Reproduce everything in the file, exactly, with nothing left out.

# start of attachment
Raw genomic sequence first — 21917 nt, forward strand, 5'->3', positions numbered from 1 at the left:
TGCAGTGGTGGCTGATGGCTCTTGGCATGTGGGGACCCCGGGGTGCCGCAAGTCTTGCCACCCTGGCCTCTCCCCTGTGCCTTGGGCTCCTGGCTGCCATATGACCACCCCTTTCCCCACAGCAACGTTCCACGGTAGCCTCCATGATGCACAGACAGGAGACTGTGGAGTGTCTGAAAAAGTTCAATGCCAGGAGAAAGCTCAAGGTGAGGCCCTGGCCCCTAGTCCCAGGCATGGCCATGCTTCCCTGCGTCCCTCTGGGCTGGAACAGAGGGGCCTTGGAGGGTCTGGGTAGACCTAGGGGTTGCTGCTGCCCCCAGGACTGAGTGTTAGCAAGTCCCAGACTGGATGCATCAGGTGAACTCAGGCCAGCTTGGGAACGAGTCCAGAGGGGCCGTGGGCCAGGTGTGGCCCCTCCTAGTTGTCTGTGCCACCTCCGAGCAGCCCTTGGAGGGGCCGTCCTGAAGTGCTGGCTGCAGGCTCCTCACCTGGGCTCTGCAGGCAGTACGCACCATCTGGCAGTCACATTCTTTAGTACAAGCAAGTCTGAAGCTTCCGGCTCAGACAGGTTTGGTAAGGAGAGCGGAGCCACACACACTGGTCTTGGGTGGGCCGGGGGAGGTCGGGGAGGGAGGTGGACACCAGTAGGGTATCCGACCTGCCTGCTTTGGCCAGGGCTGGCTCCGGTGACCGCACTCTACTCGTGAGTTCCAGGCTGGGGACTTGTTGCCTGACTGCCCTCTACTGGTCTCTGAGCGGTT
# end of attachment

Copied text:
Raw genomic sequence first — 21917 nt, forward strand, 5'->3', positions numbered from 1 at the left:
TGCAGTGGTGGCTGATGGCTCTTGGCATGTGGGGACCCCGGGGTGCCGCAAGTCTTGCCACCCTGGCCTCTCCCCTGTGCCTTGGGCTCCTGGCTGCCATATGACCACCCCTTTCCCCACAGCAACGTTCCACGGTAGCCTCCATGATGCACAGACAGGAGACTGTGGAGTGTCTGAAAAAGTTCAATGCCAGGAGAAAGCTCAAGGTGAGGCCCTGGCCCCTAGTCCCAGGCATGGCCATGCTTCCCTGCGTCCCTCTGGGCTGGAACAGAGGGGCCTTGGAGGGTCTGGGTAGACCTAGGGGTTGCTGCTGCCCCCAGGACTGAGTGTTAGCAAGTCCCAGACTGGATGCATCAGGTGAACTCAGGCCAGCTTGGGAACGAGTCCAGAGGGGCCGTGGGCCAGGTGTGGCCCCTCCTAGTTGTCTGTGCCACCTCCGAGCAGCCCTTGGAGGGGCCGTCCTGAAGTGCTGGCTGCAGGCTCCTCACCTGGGCTCTGCAGGCAGTACGCACCATCTGGCAGTCACATTCTTTAGTACAAGCAAGTCTGAAGCTTCCGGCTCAGACAGGTTTGGTAAGGAGAGCGGAGCCACACACACTGGTCTTGGGTGGGCCGGGGGAGGTCGGGGAGGGAGGTGGACACCAGTAGGGTATCCGACCTGCCTGCTTTGGCCAGGGCTGGCTCCGGTGACCGCACTCTACTCGTGAGTTCCAGGCTGGGGACTTGTTGCCTGACTGCCCTCTACTGGTCTCTGAGCGGTT